Last Saturday, we enjoyed a wonderful afternoon tea in our parish hall. Thank you to Terry (who oversaw the planning and publicizing of this tea), to the members of her social events team (who so lovely set up the parish hall and cleared it up afterwards), and to all our parishioners who made sandwiches, baked treats, brought flowers, and contributed in other ways to this happy gathering of about 40. May God grant that this tea be the first of many joyful summer parish teas to come!
I was very happy to fulfill Helen Love’s request for a brief talk about the practices of praying daily and walking a labyrinth. Rooted in the Israelites’ practice of prayer daily at morning, midday, and evening, the first Christians found it essential to pray thrice a day. They offered praise, gave thanks, and made their requests to God, including for protection through the dark night.
In both large congregations and in monastic settings, the Church’s practice of daily prayer developed over time and became more complex. During the reformation of the Church of England, Archbishop Cranmer included forms of daily prayer in The Book of Common Prayer as early as the first Prayer Book in English (1549). Expecting all members of the Church (not just the ordained) to pray daily, Cranmer simplified the English Church’s practice – shaped by the Benedictine tradition of seven daily services – to call all to gather for morning prayer and evening prayer.
If you wish, you may follow an order of daily prayer in The Book of Common Prayer or The Book of Alternative Services. However, the key to the practice of daily prayer is to dedicate at least 5 minutes each day to being aware and reverent of, and intentional about paying attention to, God. It helps to choose a particular time and place at home for daily prayer, so that one can express one’s intention to be with God by going to that place at that regular time.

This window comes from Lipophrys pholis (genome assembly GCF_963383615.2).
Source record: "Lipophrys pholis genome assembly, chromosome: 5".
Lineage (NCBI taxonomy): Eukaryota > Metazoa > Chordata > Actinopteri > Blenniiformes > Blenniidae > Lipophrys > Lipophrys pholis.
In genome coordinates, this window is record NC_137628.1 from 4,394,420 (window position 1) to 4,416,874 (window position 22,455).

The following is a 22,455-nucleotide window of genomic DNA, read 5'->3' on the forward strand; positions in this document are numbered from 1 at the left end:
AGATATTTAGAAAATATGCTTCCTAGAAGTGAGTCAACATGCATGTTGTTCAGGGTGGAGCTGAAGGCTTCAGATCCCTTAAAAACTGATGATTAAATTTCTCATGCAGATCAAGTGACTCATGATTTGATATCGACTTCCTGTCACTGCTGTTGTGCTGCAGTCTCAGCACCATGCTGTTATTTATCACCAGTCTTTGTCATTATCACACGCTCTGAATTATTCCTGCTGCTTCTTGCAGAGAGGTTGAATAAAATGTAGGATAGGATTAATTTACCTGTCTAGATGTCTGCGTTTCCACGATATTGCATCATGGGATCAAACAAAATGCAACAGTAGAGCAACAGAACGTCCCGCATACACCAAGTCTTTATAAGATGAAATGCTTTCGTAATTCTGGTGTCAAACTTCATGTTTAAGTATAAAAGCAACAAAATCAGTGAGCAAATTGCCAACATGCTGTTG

You can pray aloud or silently as you wish, but it is important to exercise the breadth of types of prayer. To recall some of those types, it helps to remember the word “ACTS”, which stands for 4 types of prayer: Adoration (praising God), Contrition (asking forgiveness for failing to love as God commands), Thanksgiving (thanking God for our many blessings – above all, God’s loving work of redeeming us), and Supplication (asking God to provide you and others what God knows we need). While we pray, we need also to try to be in L.A. – not Los Angeles, but Listening to God and Affirming our trust in God!
Next week, our Pastoral Care team and I will meet again to work on several matters, including the revival of a Circle of Prayer within our parish. We will invite our fellow parishioners to pray daily for those who have requested our prayer.
Prayer Circle members will receive the basic information that they need to pray for a fellow parishioner (for example, “seeks healing”). They will commit to using that information only for the purpose for which it has been given to them: compassionately and daily holding their fellow parishioners before God in expectant prayer that God will be gracious to them!
Following our tea, a dozen of us walked the labyrinth on the edge of our cemetery. We asked the Holy Spirit to use that pre-Christian pathway to help us to empty out our egos and thoughts, so that the Spirit would reveal to us afresh God’s love and wisdom, first made known to us in Christ Jesus. I hope strongly that we can schedule gatherings to walk periodically our labyrinth. However, with my time and space for the Good New on Thursday now at an end, I will save that for another week!
God’s peace, John+